“[T]he NLT Study Bible focuses on the meaning and message of the text as understood in and through the original historical context. I don’t see other study Bibles focusing so fully on that. Some study Bibles focus on helping people to accept a particular doctrinal system, while others focus on “personal application.” Others simply provide interesting details about the context, language, grammar, etc., without asking how that information will impact people’s understanding of the text. Still others focus on a particular type of study methodologytopical study, word study, etc. Our goal, by contrast, was to provide everything we could that would help the readers understand the Scripture text more fully as the original human authors and readers themselves would have understood it” (emphasis his).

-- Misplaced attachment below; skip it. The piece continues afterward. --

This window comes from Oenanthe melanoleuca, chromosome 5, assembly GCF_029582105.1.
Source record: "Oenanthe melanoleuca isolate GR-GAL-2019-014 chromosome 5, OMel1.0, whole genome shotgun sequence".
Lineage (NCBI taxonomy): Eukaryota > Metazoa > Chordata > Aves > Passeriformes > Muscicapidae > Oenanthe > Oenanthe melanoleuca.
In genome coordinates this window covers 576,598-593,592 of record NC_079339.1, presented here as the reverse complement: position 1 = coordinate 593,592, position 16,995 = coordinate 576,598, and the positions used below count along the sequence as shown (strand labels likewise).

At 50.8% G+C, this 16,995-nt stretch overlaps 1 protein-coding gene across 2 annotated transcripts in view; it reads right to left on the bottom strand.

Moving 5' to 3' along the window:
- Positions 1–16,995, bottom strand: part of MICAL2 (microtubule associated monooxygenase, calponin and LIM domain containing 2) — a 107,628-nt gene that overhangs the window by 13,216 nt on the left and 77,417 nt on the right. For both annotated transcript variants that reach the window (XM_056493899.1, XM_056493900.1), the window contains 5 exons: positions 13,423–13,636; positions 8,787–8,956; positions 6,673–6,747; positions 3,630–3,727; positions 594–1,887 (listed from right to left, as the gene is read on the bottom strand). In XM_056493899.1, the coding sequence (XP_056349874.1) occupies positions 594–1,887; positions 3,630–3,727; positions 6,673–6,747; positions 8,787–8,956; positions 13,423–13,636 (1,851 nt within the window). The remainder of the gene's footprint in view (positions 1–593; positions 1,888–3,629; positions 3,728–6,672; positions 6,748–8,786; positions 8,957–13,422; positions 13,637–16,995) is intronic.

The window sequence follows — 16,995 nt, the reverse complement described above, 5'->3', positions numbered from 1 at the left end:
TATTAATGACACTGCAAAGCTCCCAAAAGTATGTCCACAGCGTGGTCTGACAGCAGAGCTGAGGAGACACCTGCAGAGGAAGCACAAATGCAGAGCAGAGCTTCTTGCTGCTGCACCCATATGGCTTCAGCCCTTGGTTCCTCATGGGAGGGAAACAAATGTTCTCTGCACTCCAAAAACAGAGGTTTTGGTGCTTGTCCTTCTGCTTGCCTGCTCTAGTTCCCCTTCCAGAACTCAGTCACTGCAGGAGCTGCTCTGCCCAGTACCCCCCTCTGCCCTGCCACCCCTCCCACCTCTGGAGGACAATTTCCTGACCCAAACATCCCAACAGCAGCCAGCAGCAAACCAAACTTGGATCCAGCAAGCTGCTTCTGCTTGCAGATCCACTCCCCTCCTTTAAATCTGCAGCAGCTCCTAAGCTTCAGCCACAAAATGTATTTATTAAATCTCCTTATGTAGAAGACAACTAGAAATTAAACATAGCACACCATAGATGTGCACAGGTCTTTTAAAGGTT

Needless to say, this all sounds very promising, and one hopes that these goals have been carried out as thoroughly as possible (but note that David Ker, who already has his hands on a copy, finds an unduly devotional bit in the notes to Genesis!). This would be much in the NLTSB’s advantage: a consistent, “hard” emphasis on hermeneutics and exegesis would make this volume useful even to readers beyond Protestant tradition(s) who may appreciate the NLT. In any case, taking advantage of the announcement on the NLT Blog, I requested an advance preview copy; just yesterday I heard from Laura Bartlett at Tyndale, who informed me that she will be sending me one in short order. Many thanks to her for this; I’m already looking forward to sharing my impressions on this volume here.